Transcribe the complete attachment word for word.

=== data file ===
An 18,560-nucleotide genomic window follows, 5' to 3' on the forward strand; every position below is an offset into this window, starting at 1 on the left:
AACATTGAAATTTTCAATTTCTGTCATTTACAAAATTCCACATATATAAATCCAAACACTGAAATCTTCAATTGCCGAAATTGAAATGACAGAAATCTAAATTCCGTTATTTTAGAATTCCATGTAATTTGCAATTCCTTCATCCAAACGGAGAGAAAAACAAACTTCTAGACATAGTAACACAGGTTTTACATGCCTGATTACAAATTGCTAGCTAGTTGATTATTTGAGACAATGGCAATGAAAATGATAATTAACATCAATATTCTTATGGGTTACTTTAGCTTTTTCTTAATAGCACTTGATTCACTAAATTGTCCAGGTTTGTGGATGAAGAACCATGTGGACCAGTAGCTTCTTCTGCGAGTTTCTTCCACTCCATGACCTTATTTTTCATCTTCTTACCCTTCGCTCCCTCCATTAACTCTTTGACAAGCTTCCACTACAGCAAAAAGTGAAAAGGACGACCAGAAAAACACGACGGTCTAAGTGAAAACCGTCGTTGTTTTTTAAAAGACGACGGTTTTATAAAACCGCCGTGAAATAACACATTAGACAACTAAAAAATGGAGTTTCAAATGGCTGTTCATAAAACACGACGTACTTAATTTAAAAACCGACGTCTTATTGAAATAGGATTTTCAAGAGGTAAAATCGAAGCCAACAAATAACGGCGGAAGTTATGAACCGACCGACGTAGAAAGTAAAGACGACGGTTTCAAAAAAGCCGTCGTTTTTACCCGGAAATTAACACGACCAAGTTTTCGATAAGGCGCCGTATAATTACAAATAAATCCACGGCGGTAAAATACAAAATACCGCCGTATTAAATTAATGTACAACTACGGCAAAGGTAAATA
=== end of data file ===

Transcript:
An 18,560-nucleotide genomic window follows, 5' to 3' on the forward strand; every position below is an offset into this window, starting at 1 on the left:
AACATTGAAATTTTCAATTTCTGTCATTTACAAAATTCCACATATATAAATCCAAACACTGAAATCTTCAATTGCCGAAATTGAAATGACAGAAATCTAAATTCCGTTATTTTAGAATTCCATGTAATTTGCAATTCCTTCATCCAAACGGAGAGAAAAACAAACTTCTAGACATAGTAACACAGGTTTTACATGCCTGATTACAAATTGCTAGCTAGTTGATTATTTGAGACAATGGCAATGAAAATGATAATTAACATCAATATTCTTATGGGTTACTTTAGCTTTTTCTTAATAGCACTTGATTCACTAAATTGTCCAGGTTTGTGGATGAAGAACCATGTGGACCAGTAGCTTCTTCTGCGAGTTTCTTCCACTCCATGACCTTATTTTTCATCTTCTTACCCTTCGCTCCCTCCATTAACTCTTTGACAAGCTTCCACTACAGCAAAAAGTGAAAAGGACGACCAGAAAAACACGACGGTCTAAGTGAAAACCGTCGTTGTTTTTTAAAAGACGACGGTTTTATAAAACCGCCGTGAAATAACACATTAGACAACTAAAAAATGGAGTTTCAAATGGCTGTTCATAAAACACGACGTACTTAATTTAAAAACCGACGTCTTATTGAAATAGGATTTTCAAGAGGTAAAATCGAAGCCAACAAATAACGGCGGAAGTTATGAACCGACCGACGTAGAAAGTAAAGACGACGGTTTCAAAAAAGCCGTCGTTTTTACCCGGAAATTAACACGACCAAGTTTTCGATAAGGCGCCGTATAATTACAAATAAATCCACGGCGGTAAAATACAAAATACCGCCGTATTAAATTAATGTACAACTACGGCAAAGGTAAATA